Decades of Optimization Research in a Click

How OASIS Works:

OASIS is able to compute the full range of design possibilities and uses intelligent sampling which pinpoints the focus areas that contain the most promising options; regardless of design complexity.

The application of OASIS’ techniques yield best designs found in less time, while users generate meaningful data to understand their models better.

OASIS Optimization Core Explained p2.png

The Design Iteration Loop

OASIS uses machine learning to build a working idea of your model, which enables it to make educated guesses about how to improve it, without knowing anything about that model except the names of its variables. The process looks like this:

  • The loop begins at the “Sample” stage by creating a few experimental designs with your CAE model

  • The simulation of those experimental designs is run and its outputs are captured

  • At the “Record” stage the captured outputs are recorded in a table of performance results indexed by the design that produced that performance.

  • At the “Internalize” stage the Optimization Engine builds meta-models and response-surfaces using the dataset from the last stage;

  • The optimizer then generates new designs at the “Refine” stage with the intent of expanding its understanding of your model.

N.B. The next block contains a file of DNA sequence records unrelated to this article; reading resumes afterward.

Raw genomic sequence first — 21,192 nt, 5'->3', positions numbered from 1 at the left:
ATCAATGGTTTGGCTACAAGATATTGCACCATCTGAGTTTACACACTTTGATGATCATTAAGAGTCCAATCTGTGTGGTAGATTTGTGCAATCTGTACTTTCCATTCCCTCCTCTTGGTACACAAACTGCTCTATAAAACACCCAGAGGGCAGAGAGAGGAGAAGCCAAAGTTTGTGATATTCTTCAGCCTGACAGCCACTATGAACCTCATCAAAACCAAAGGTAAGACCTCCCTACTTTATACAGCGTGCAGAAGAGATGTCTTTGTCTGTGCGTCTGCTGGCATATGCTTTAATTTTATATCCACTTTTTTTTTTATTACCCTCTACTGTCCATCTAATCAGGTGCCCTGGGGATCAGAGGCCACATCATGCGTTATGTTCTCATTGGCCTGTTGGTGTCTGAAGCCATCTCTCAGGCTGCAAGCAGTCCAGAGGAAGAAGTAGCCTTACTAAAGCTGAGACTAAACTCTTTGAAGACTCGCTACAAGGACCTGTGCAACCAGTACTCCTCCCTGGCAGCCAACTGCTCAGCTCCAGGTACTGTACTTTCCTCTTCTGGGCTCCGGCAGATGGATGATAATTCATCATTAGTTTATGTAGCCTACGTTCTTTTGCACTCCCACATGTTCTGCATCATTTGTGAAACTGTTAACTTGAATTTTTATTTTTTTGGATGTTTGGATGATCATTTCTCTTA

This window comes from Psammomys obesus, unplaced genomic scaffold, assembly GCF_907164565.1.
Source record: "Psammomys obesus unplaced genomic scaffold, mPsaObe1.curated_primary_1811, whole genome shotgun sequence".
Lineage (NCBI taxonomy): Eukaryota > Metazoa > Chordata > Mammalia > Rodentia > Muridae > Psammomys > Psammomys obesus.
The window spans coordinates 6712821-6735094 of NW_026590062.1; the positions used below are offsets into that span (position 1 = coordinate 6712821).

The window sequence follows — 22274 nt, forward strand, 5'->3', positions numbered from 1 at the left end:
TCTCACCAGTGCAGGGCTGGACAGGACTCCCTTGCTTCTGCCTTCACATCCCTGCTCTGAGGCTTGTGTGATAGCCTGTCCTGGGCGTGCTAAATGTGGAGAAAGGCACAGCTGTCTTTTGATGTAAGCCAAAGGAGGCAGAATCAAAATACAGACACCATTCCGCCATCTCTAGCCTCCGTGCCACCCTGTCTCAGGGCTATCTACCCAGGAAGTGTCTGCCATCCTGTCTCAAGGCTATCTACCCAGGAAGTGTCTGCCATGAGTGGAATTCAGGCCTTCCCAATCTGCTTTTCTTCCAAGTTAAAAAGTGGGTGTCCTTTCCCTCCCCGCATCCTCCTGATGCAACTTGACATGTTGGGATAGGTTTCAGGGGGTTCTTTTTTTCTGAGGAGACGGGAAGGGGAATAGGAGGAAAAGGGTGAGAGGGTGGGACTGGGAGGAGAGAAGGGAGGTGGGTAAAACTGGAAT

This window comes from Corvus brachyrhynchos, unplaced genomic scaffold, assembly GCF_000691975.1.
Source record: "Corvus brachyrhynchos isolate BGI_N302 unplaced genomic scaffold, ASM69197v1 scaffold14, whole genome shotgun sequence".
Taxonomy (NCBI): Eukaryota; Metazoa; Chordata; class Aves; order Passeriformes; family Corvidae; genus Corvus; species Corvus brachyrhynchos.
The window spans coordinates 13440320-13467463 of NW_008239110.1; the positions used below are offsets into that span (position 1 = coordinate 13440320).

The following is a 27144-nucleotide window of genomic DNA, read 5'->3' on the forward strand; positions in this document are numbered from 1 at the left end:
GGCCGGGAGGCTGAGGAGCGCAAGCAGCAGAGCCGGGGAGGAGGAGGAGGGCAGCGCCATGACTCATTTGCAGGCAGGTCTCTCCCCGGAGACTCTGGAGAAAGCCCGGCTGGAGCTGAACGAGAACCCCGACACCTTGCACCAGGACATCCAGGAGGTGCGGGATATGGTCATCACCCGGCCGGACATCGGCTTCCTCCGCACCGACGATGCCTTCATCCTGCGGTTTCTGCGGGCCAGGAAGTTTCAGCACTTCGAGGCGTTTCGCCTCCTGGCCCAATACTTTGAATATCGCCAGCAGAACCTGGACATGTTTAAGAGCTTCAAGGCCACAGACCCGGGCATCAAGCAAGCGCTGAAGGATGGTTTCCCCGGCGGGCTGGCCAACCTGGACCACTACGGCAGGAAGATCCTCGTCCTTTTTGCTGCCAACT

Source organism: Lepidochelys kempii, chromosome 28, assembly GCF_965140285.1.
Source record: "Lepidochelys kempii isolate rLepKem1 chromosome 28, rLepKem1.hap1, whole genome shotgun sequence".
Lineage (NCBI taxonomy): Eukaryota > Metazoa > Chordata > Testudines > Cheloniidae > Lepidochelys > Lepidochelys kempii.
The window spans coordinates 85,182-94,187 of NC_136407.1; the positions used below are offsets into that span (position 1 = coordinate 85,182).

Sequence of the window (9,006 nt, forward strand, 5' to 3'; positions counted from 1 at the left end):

• At the next “Sample” stage the Optimization Engine will generate points intended to improve the design based on its working knowledge, and the loop is started again.

Included Algorithms:

  • Single Objective Global Optimization (SOGO): solving global optimization problems with one objective and many inexpensive constraints

  • Multi-Objective Global Optimization (MOGO): solving global optimization problems with more than one objective and inexpensive constraints

  • SOGO for Constrained Problems (SOGO-C): solving global optimization problems with expensive constraints and/or tightly-constrained search spaces

All three OASIS algorithms share common features:

  1. Solution for linear/nonlinear, discrete/continuous, and unimodal/multimodal problems.

  2. Superior performance from low-scale (number of variables less than 10) to large scale problems

  3. Direct integration with external analysis or simulation, no equations necessary

  4. No algorithm picking

  5. No algorithm parameter tuning

  6. Effective optimization with fewer simulation calls